Lorikeet 0.11.0 - Upgrading to async

Upgrading lorikeet to async rust
rust lorikeet 2020-04-21

I have just spent some time doing an initial async version of lorikeet now that the async/await syntax is stable and the ecosystem has caught up. The major blocker was reqwest, as this is used extensively in the http test.

This async version is available now as version 0.11.0. You can also install the cli by running cargo install lorikeet.

What is Lorikeet

Lorikeet is a command line tool and a rust library to run tests for smoke testing and integration testing. Lorikeet currently supports bash commands and simple HTTP requests along with system information (RAM, Disk & CPU). There is more information on the github readme about how to write test files, including how to structure dependent tests and make assertions on the output.

As a simple example, here's a test plan to check to see whether reddit is up, and then tries to login if it is:

  http: https://www.reddit.com
  regex: the front page of the internet

    url: https://www.reddit.com/api/login/{{user}}
      user: {{user}}
      passwd: {{pass}}
      api_type: json
  jmespath: length(json.errors)
  matches: 0
    - check_reddit

You can run this as a simple cli command, ensuring that you have a config.yml looks something like:

user: test
pass: test

Running it you will see the results:

$ lorikeet -c config.yml test.yml
- name: check_reddit
  pass: true
  output: the front page of the internet
  duration: 1416.591ms

- name: login_to_reddit
  pass: true
  output: 0
  duration: 1089.0276ms

Skipping futures 0.1

In retrospect, I am glad that I skipped out on rewriting lorikeet with the classic combinator style futures. The migration from standard blocking code to async code is much easier than writing from combinators. Having done the former with mpart-async, it felt quite easy to sprinkle in a few async and await statements to get things all wired up.

As an example, waiting for the request used to be:

let mut response = client
    .execute(request.build().map_err(|err| format!("{:?}", err))?)
    .map_err(|err| format!("Error connecting to url {}", err))?;

Now, with async, things are not much different:

let response = client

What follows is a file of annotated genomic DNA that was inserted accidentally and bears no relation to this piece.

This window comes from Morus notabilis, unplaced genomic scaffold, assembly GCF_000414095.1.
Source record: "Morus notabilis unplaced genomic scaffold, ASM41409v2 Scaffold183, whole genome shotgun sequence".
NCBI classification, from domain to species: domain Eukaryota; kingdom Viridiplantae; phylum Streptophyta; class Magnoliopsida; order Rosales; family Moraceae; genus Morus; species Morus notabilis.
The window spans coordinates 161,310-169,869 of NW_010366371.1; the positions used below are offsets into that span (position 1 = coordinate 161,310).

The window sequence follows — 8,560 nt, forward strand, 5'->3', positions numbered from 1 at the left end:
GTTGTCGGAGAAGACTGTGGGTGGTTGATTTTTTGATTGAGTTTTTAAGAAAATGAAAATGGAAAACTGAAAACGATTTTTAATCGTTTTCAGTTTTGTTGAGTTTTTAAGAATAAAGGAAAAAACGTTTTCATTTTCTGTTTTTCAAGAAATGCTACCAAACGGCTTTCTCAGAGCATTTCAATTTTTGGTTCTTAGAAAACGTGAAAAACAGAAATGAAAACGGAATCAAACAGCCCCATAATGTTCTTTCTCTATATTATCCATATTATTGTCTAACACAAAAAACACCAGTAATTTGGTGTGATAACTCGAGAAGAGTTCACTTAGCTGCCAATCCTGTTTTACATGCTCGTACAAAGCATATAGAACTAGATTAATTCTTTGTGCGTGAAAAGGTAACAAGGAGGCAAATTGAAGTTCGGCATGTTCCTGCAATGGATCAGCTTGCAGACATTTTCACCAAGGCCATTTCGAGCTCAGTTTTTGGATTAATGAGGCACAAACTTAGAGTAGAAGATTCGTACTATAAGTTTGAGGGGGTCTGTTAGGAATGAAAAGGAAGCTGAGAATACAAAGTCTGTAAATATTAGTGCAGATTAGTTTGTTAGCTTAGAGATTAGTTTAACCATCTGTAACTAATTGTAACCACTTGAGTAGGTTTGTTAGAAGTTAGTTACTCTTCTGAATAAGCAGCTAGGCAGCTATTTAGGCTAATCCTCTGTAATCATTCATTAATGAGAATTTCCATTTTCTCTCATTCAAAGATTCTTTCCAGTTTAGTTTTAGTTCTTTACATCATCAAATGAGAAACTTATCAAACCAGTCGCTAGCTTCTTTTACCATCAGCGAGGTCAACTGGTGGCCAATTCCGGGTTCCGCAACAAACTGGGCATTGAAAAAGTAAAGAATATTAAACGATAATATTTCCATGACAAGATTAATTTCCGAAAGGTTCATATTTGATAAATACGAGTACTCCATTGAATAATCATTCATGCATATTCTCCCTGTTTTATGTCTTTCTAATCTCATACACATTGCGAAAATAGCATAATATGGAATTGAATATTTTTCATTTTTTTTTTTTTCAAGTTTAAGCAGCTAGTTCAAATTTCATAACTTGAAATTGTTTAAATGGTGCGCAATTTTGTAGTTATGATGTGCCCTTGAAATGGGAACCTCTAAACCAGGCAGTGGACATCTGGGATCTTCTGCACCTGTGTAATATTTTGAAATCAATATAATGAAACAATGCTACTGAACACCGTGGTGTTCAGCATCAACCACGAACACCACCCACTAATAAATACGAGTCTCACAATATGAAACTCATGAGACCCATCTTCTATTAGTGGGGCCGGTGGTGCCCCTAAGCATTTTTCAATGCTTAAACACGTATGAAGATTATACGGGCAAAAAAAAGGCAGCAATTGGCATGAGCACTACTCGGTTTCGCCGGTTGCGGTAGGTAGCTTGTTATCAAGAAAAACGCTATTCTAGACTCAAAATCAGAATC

.execute(request.build().map_err(|err| format!("{:?}", err))?)
    .map_err(|err| format!("Error connecting to url {}", err))?;

Using tokio sync primitives

Tokio has a few primitives that are very close to their std counterparts.

Lorikeet now uses a tokio mutex to record the outcome of each of the steps:

steps.lock().await[index] = Status::Completed(outcome);

Also using an unbounded channel so each step can inform the main runner when they are finished:

let (tx, mut rx) = unbounded_channel();

// later on....

if let Some(finished_idx) = rx.recv().await {

Interesting to note that the UnboundedSender send() method is not async and does not block either.

Multipart File Uploads

The new version of reqwest does not support file uploads easily. You don't want to buffer the entire file in memory. Luckily I have had some experience on how to wire this up with mpart-async, and can reuse some of the learnings there.

This does require the tokio-util crate, which bridges AsyncRead/AsyncWrite with Sink/Stream.

The relevent glue section is as follows:

let file_name = path_struct
    .map(|val| val.to_string_lossy().to_string())

let file = File::open(&path_struct.file)
    .map_err(|err| format!("{:?}", err))?;

let reader = Body::wrap_stream(FramedRead::new(file, BytesCodec::new()));

form.part(key, Part::stream(reader).file_name(file_name)

Detecting Blocking Code

There is no annotation or warning whenever you are using blocking code in an async context. This is an issue especially when porting over older code which was previously blocking. Chances are I have missed a few sections that are blocking and will need to revisit them accordingly.

Luckily, the fail case for blocking code is usually reduced throughput, down to the number of worker threads, so it is not cataclysmic if there are some blocking sections in your async code.


I was happy with the ease at which it was to convert existing sections to async by sprinkling a few keywords here and there. I am concerned that it is too easy to have blocking sections, so I hope there is some tooling/linting around that in the future.

Please give lorikeet a go and try out some of the newer features from the readme!